Edited by Nisse, 26 February 2012 - 07:36 AM.


#4 Johanna

Johanna

    Chatty concertinist

  • Members
  • PipPipPipPip
  • 129 posts
  • Gender:Female
  • Location:Maryland, US

Posted 26 February 2012 - 09:10 AM

I think that what you're describing is normal. At least, I tried the same test on my Jack (which has been played a lot) and the bellows opened to 12, maybe 13 cm. I can open it more if I really pull on it, but usually I don't (unless I need to fit in a few more notes at the end of a phrase before I change bellows direction).

#5 Geoff Wooff

Geoff Wooff

    Heavyweight Boxer

  • Members
  • PipPipPipPipPip
  • 2097 posts
  • Gender:Male
  • Location:France

Posted 26 February 2012 - 09:12 AM

I suggest that, if this bothers you, try contacting Wim Wakker about it. Other that that I think you should work within the 10 cm zone for now and see if it loosens up a little further as time goes on. You could also try stretching the bellows out to a fairly full extent and somehow blocking it in this open position over night and see if that makes a difference.
The usual way of making a bellows is when it is in the fully open position. After construction is complete and the glue is set and dry then it is compressed and left for a good while to settle into its closed position.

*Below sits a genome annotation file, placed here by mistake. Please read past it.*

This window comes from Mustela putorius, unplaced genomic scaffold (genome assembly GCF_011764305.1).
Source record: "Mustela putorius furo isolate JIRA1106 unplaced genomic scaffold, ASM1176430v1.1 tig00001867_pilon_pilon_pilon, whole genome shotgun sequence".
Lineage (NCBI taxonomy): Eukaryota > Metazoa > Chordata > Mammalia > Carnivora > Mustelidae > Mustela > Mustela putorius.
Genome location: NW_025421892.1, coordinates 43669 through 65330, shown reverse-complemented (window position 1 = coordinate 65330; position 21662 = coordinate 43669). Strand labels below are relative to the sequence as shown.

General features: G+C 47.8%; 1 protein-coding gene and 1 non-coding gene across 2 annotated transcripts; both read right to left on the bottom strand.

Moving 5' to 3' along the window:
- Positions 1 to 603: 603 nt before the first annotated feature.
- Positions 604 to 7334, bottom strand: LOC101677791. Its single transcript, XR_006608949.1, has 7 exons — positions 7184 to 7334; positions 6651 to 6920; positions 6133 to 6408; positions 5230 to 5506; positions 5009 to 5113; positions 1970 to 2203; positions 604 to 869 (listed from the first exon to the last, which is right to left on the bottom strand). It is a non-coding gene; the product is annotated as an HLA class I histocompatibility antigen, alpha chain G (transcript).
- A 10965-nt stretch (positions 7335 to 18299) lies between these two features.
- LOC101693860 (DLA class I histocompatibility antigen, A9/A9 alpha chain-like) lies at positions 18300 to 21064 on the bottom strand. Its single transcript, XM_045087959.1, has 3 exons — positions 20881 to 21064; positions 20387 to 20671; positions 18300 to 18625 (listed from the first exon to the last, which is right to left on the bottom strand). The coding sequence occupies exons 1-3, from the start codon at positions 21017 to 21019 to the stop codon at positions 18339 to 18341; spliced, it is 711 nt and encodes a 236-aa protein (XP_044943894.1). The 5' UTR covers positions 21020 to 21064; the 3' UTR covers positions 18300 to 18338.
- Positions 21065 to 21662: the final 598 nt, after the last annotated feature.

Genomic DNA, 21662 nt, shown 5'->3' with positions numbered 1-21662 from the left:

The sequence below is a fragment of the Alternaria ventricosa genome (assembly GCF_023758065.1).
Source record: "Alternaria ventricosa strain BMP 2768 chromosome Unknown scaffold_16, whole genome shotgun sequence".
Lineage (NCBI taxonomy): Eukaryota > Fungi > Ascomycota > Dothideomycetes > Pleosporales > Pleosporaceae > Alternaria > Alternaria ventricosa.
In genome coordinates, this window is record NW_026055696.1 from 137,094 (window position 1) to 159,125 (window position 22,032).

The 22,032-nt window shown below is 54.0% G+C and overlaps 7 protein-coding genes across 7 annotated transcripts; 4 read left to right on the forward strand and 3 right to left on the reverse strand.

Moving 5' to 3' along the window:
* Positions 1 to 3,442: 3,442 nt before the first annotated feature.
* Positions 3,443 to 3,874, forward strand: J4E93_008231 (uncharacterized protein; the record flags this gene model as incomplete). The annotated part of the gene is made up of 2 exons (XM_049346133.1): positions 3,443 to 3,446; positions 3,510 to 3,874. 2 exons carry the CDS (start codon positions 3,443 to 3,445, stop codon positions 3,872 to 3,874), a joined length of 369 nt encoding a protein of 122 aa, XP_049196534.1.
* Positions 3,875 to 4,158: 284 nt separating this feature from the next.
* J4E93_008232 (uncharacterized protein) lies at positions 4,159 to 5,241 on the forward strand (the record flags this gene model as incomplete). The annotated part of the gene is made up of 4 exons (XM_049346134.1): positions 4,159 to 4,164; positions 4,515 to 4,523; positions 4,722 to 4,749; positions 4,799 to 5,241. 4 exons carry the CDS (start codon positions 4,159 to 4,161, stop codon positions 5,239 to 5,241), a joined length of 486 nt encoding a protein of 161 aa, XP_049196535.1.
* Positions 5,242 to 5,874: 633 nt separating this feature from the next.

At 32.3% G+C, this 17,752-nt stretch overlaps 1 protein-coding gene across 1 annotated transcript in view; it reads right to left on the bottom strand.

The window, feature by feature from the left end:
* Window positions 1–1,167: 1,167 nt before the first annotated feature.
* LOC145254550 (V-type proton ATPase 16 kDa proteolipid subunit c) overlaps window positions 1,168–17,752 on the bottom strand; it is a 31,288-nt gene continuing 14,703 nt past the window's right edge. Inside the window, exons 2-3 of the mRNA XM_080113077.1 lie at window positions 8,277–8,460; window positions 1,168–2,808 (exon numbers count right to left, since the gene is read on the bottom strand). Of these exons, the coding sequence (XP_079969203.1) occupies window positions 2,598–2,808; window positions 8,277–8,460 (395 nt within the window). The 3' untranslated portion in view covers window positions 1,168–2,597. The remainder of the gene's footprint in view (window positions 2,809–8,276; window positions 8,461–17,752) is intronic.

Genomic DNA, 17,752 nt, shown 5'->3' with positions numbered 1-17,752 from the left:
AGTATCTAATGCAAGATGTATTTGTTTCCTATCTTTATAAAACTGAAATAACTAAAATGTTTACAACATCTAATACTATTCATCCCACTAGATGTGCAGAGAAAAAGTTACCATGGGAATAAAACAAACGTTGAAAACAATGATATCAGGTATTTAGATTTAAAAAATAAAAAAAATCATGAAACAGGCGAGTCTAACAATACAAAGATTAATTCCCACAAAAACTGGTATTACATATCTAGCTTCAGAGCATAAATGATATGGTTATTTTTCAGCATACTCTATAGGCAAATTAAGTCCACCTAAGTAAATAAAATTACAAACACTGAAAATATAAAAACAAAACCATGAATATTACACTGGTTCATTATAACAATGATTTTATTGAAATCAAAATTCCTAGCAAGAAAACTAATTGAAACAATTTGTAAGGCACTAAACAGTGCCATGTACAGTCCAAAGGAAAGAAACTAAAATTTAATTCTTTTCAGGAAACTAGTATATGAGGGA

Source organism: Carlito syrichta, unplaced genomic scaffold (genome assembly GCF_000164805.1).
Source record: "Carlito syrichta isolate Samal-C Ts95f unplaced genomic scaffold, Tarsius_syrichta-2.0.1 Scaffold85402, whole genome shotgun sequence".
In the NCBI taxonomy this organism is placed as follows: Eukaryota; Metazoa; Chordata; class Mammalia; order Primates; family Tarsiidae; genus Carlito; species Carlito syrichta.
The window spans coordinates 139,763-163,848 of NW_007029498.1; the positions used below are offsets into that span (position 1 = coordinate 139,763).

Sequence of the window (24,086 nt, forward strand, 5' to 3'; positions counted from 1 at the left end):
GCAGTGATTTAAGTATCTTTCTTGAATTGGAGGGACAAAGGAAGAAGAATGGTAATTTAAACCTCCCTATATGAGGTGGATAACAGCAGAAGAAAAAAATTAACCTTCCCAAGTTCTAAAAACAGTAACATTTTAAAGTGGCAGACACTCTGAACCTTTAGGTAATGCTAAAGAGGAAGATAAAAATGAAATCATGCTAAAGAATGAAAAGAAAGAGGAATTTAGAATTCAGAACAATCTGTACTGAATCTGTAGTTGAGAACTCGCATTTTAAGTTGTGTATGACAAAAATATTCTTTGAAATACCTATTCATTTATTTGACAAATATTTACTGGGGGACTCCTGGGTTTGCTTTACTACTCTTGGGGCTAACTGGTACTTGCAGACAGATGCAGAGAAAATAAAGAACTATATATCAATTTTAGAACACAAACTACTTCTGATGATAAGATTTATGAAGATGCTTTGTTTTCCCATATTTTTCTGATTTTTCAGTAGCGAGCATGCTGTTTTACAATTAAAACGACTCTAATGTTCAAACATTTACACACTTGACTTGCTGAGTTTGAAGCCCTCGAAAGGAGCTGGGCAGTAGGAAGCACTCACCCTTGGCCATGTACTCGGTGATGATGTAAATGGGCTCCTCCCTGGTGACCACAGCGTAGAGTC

A bellows that is too soft at the beginging of its life can become too floppy with plenty of use.

One tip for the debutante player of the English is to try to play with all four fingers.. perhaps not particularly ascribing each finger to a row of buttons but incorporating the use of the little finger when you can. This helps strengthen that finger and prepare it for future use when more complex chords are required. It will also help to gain control of the instrument in the sense of using the thumbs to do most of the pushing and pulling.

#6 Nisse

Nisse

    Advanced Member

  • Members
  • PipPipPip
  • 57 posts
  • Gender:Female
  • Location:Norway

Posted 26 February 2012 - 10:08 AM

OK, I tried to open it fully and let it stay open between each time I can play. It helps already.
Johanna, when I play only on the 10 cm it is too short to finish the musical sentence... Still playing quite slowly ;)

Playing with 4 fingers, erh :blink: ... at the moment I struggle trying to get the 3rd one in action. I will keep the idea in mind though... B)

#7 Reed Bellows

Reed Bellows

    Advanced Member

  • Members
  • PipPipPip
  • 70 posts
  • Gender:Male
  • Location:Further from Old Blighty than I'd rather be

Posted 27 February 2012 - 10:19 AM

I am starting as a concertina player and I notice that I get pain in my hands, especially the right one which is opening the bellows. After a while I see my 3rd finger is ending on the finger rest to help the 4th..
I find it quite hard to pull, and I wonder if this is normal, my Jackie is new and has only 6 bellows. Very much work to open it completly... I also may do it wrong..?